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Tax-Exempt Investments: How to Build a Tax-Efficient Portfolio

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Learn how to minimize the impact of taxes on your investments.

an image of a portfolio with a calculator and tax forms in the background. the portfolio contains a mix of municipal bonds, reits, and tax-exempt funds.

One often-overlooked aspect of retirement planning is the effect of taxes. Without proper planning, taxes can take a significant bite out of your portfolio's returns. Fortunately, there are ways to minimize the impact of taxes on your investments, such as investing in tax-exempt funds.

Fixed-income investors hunting for tax efficiency may find these funds highly useful. One popular option for tax-exempt investing is municipal bonds. These bonds are issued by state and local governments to fund public projects such as schools, highways, and hospitals. The interest income from municipal bonds is typically exempt from federal income tax, and in some cases, state and local taxes as well.

Investors can build a diversified portfolio that will never be taxed at either the corporate or individual levels. Read why now is a great time to start investing in tax-exempt funds to maximize your after-tax returns.

On March 28, Reps. Dutch Ruppersberger (D-Md.) and David Kustoff (R-Tenn.) reintroduced the bipartisan Investing in Our Communities Act to help municipalities and other tax-exempt entities finance infrastructure projects. The bill would create a new category of tax-exempt bonds called “qualified infrastructure bonds,” which would be available to state and local governments, public power providers, and certain nonprofits.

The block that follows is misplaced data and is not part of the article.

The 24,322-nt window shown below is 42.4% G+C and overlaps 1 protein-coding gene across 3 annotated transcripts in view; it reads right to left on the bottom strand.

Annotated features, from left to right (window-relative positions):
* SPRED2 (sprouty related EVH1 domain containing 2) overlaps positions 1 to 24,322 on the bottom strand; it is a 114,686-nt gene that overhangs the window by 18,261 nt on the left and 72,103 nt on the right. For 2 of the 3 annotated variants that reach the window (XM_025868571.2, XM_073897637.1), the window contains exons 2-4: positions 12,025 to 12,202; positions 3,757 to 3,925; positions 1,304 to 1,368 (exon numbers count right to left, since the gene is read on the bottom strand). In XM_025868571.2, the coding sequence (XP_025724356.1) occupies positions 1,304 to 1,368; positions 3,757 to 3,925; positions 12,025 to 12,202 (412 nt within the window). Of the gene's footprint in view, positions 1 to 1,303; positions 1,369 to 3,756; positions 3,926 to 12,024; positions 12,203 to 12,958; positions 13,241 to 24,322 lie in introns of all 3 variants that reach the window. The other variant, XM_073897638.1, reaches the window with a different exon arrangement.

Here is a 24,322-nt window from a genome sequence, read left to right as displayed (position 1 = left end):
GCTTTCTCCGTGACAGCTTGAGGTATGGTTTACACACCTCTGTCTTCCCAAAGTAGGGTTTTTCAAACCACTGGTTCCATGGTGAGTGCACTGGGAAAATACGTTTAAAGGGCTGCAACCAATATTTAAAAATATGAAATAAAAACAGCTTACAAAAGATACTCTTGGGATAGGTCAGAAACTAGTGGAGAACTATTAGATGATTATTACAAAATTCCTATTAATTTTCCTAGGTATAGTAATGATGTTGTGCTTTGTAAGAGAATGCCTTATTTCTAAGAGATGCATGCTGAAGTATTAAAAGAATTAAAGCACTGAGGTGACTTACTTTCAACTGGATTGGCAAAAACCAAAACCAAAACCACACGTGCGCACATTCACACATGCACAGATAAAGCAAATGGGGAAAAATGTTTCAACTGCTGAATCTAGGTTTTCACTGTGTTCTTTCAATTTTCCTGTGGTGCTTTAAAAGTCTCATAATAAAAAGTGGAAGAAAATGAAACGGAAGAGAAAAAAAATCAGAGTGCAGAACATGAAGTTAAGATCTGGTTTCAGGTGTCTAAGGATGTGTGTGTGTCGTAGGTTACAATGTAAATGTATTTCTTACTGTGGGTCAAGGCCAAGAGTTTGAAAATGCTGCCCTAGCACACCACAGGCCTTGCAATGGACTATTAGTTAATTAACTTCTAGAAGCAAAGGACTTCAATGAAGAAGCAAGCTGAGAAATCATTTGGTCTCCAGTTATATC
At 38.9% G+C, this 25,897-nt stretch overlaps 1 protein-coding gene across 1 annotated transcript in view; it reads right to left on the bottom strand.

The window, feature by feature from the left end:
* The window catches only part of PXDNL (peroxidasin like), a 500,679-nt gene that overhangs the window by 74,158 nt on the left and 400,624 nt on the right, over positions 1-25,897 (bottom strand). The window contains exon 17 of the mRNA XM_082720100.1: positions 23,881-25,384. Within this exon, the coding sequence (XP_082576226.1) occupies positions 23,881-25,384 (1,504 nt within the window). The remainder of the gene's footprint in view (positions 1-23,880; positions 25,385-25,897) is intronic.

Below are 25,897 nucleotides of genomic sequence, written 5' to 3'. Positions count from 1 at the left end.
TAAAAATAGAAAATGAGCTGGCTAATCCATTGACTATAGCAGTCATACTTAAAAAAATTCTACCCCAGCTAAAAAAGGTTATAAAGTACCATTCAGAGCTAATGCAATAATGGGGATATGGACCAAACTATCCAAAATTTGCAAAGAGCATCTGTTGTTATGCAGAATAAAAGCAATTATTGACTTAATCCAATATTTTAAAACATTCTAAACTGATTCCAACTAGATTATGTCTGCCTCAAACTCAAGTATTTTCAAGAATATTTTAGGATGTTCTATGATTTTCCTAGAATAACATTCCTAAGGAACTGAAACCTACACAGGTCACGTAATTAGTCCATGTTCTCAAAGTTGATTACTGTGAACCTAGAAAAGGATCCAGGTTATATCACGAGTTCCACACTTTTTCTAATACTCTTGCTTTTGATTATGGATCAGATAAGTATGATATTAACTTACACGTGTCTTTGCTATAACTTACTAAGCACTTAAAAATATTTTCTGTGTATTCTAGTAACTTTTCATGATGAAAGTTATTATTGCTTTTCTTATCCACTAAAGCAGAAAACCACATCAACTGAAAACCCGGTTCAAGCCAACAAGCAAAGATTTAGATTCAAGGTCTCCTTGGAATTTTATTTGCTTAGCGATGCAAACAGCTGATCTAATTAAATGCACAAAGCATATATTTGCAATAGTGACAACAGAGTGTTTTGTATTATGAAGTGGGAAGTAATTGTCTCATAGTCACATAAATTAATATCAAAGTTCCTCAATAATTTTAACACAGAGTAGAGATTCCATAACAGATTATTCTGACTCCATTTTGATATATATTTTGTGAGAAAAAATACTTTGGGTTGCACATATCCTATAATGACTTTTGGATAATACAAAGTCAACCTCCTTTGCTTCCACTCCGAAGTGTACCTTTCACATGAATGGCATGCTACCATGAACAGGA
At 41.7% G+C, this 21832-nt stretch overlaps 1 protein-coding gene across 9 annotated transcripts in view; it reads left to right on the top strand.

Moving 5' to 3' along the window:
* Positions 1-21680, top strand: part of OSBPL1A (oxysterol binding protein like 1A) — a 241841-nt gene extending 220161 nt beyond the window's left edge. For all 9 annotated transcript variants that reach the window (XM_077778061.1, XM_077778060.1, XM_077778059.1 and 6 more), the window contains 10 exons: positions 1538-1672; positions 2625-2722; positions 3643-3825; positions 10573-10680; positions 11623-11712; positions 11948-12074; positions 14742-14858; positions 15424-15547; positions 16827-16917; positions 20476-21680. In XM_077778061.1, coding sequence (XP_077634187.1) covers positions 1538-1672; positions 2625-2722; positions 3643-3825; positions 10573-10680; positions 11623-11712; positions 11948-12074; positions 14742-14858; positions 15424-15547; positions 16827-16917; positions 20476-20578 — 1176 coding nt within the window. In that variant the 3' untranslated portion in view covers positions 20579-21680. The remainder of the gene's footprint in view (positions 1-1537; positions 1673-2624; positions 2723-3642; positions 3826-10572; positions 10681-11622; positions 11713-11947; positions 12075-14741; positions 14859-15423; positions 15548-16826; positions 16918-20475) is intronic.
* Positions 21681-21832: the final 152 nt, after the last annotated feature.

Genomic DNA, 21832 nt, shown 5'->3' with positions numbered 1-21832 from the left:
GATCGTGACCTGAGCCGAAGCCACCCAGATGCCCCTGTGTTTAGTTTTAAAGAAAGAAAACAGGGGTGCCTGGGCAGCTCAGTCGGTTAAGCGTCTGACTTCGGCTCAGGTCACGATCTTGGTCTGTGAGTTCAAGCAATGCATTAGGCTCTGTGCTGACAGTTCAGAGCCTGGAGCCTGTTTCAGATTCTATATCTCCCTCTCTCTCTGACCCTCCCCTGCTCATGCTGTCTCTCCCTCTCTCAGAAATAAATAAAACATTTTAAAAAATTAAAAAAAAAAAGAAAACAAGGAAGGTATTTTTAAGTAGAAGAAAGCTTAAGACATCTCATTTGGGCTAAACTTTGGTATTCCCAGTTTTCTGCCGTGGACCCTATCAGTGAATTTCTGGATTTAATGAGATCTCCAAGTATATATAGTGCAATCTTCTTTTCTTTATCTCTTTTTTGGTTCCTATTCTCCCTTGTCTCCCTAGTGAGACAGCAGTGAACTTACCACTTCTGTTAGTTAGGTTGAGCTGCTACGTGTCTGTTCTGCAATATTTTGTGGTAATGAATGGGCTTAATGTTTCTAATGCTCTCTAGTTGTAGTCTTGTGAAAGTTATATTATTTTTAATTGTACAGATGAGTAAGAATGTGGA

You may not be able to dodge Uncle Sam altogether, but some investments have definite tax perks. For example, real estate investment trusts (REITs) are required by law to distribute at least 90% of their taxable income to shareholders in the form of dividends. The dividends from REITs are generally taxed at the investor's ordinary income tax rate, but they may qualify for the qualified business income deduction under the new tax law.

Two new funds from Vanguard and Goldman Sachs Asset Management are expanding investor's options for municipal bond bets. Vanguard's fund will invest solely in AAA-rated municipal bonds, while Goldman's fund will invest in a mix of investment-grade and high-yield municipal bonds.

A tax-exempt organization generally does not pay tax on activities related to its exempt purpose. For example, a nonprofit that provides educational services is generally exempt from federal income tax on the income it earns from those services. However, if the nonprofit engages in unrelated business activities, such as selling merchandise or renting out space, it may be subject to unrelated business income tax (UBIT).

The IRA opens up opportunities driven by tax credits for tax-exempt organizations like local governments, higher ed, and hospitals. For example, a hospital that invests in a solar project could be eligible for a tax credit worth up to 30% of the project's cost. The hospital could then use the tax credit to offset its UBIT liability, reducing its tax bill.

Generally speaking, income you earn from your job or business is fully taxable at the federal level and, where applicable, at the state level. However, there are several tax-exempt investments that can help reduce your tax bill, including municipal bonds, REITs, and tax-exempt funds.

In conclusion, tax-exempt investments can be a valuable tool for minimizing the impact of taxes on your portfolio's returns. By investing in municipal bonds, REITs, and tax-exempt funds, you can build a diversified portfolio that will never be taxed at either the corporate or individual levels. With the Investing in Our Communities Act and other tax incentives available to tax-exempt organizations, there has never been a better time to start investing in tax-exempt funds.

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